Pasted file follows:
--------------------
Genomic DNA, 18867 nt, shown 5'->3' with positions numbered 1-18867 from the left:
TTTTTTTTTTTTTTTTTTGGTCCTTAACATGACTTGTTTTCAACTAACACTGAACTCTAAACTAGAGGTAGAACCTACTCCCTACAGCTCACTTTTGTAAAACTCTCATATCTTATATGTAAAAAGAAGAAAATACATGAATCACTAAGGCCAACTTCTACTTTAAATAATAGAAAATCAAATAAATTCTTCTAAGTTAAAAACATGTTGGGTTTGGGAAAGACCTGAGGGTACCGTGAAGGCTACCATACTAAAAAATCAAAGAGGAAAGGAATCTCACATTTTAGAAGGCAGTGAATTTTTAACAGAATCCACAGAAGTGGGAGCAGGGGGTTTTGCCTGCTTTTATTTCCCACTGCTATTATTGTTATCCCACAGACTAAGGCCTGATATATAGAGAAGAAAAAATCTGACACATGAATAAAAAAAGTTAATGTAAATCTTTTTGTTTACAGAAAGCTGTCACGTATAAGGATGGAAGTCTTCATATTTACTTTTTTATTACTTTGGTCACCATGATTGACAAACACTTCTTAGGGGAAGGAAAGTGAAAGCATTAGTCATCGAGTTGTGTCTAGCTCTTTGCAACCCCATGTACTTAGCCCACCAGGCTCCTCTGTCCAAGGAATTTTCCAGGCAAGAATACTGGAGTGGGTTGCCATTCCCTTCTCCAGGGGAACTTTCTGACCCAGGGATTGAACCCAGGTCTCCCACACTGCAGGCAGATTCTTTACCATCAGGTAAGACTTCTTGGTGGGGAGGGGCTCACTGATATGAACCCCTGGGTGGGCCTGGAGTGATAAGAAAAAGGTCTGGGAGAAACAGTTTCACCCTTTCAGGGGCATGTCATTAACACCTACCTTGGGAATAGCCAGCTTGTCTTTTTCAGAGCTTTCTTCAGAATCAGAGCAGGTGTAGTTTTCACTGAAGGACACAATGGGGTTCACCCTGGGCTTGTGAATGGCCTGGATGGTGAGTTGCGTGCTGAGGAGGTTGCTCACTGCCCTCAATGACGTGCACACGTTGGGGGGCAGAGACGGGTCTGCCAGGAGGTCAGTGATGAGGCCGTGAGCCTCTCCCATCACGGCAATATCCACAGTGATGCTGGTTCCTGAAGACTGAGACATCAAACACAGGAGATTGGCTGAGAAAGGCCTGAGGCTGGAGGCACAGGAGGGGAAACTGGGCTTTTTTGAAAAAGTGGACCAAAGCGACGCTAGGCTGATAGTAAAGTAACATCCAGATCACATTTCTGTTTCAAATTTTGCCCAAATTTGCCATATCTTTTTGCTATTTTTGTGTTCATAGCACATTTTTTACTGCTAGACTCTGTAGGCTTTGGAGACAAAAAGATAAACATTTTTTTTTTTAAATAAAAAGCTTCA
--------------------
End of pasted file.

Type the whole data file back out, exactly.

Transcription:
Genomic DNA, 18867 nt, shown 5'->3' with positions numbered 1-18867 from the left:
TTTTTTTTTTTTTTTTTTGGTCCTTAACATGACTTGTTTTCAACTAACACTGAACTCTAAACTAGAGGTAGAACCTACTCCCTACAGCTCACTTTTGTAAAACTCTCATATCTTATATGTAAAAAGAAGAAAATACATGAATCACTAAGGCCAACTTCTACTTTAAATAATAGAAAATCAAATAAATTCTTCTAAGTTAAAAACATGTTGGGTTTGGGAAAGACCTGAGGGTACCGTGAAGGCTACCATACTAAAAAATCAAAGAGGAAAGGAATCTCACATTTTAGAAGGCAGTGAATTTTTAACAGAATCCACAGAAGTGGGAGCAGGGGGTTTTGCCTGCTTTTATTTCCCACTGCTATTATTGTTATCCCACAGACTAAGGCCTGATATATAGAGAAGAAAAAATCTGACACATGAATAAAAAAAGTTAATGTAAATCTTTTTGTTTACAGAAAGCTGTCACGTATAAGGATGGAAGTCTTCATATTTACTTTTTTATTACTTTGGTCACCATGATTGACAAACACTTCTTAGGGGAAGGAAAGTGAAAGCATTAGTCATCGAGTTGTGTCTAGCTCTTTGCAACCCCATGTACTTAGCCCACCAGGCTCCTCTGTCCAAGGAATTTTCCAGGCAAGAATACTGGAGTGGGTTGCCATTCCCTTCTCCAGGGGAACTTTCTGACCCAGGGATTGAACCCAGGTCTCCCACACTGCAGGCAGATTCTTTACCATCAGGTAAGACTTCTTGGTGGGGAGGGGCTCACTGATATGAACCCCTGGGTGGGCCTGGAGTGATAAGAAAAAGGTCTGGGAGAAACAGTTTCACCCTTTCAGGGGCATGTCATTAACACCTACCTTGGGAATAGCCAGCTTGTCTTTTTCAGAGCTTTCTTCAGAATCAGAGCAGGTGTAGTTTTCACTGAAGGACACAATGGGGTTCACCCTGGGCTTGTGAATGGCCTGGATGGTGAGTTGCGTGCTGAGGAGGTTGCTCACTGCCCTCAATGACGTGCACACGTTGGGGGGCAGAGACGGGTCTGCCAGGAGGTCAGTGATGAGGCCGTGAGCCTCTCCCATCACGGCAATATCCACAGTGATGCTGGTTCCTGAAGACTGAGACATCAAACACAGGAGATTGGCTGAGAAAGGCCTGAGGCTGGAGGCACAGGAGGGGAAACTGGGCTTTTTTGAAAAAGTGGACCAAAGCGACGCTAGGCTGATAGTAAAGTAACATCCAGATCACATTTCTGTTTCAAATTTTGCCCAAATTTGCCATATCTTTTTGCTATTTTTGTGTTCATAGCACATTTTTTACTGCTAGACTCTGTAGGCTTTGGAGACAAAAAGATAAACATTTTTTTTTTTAAATAAAAAGCTTCA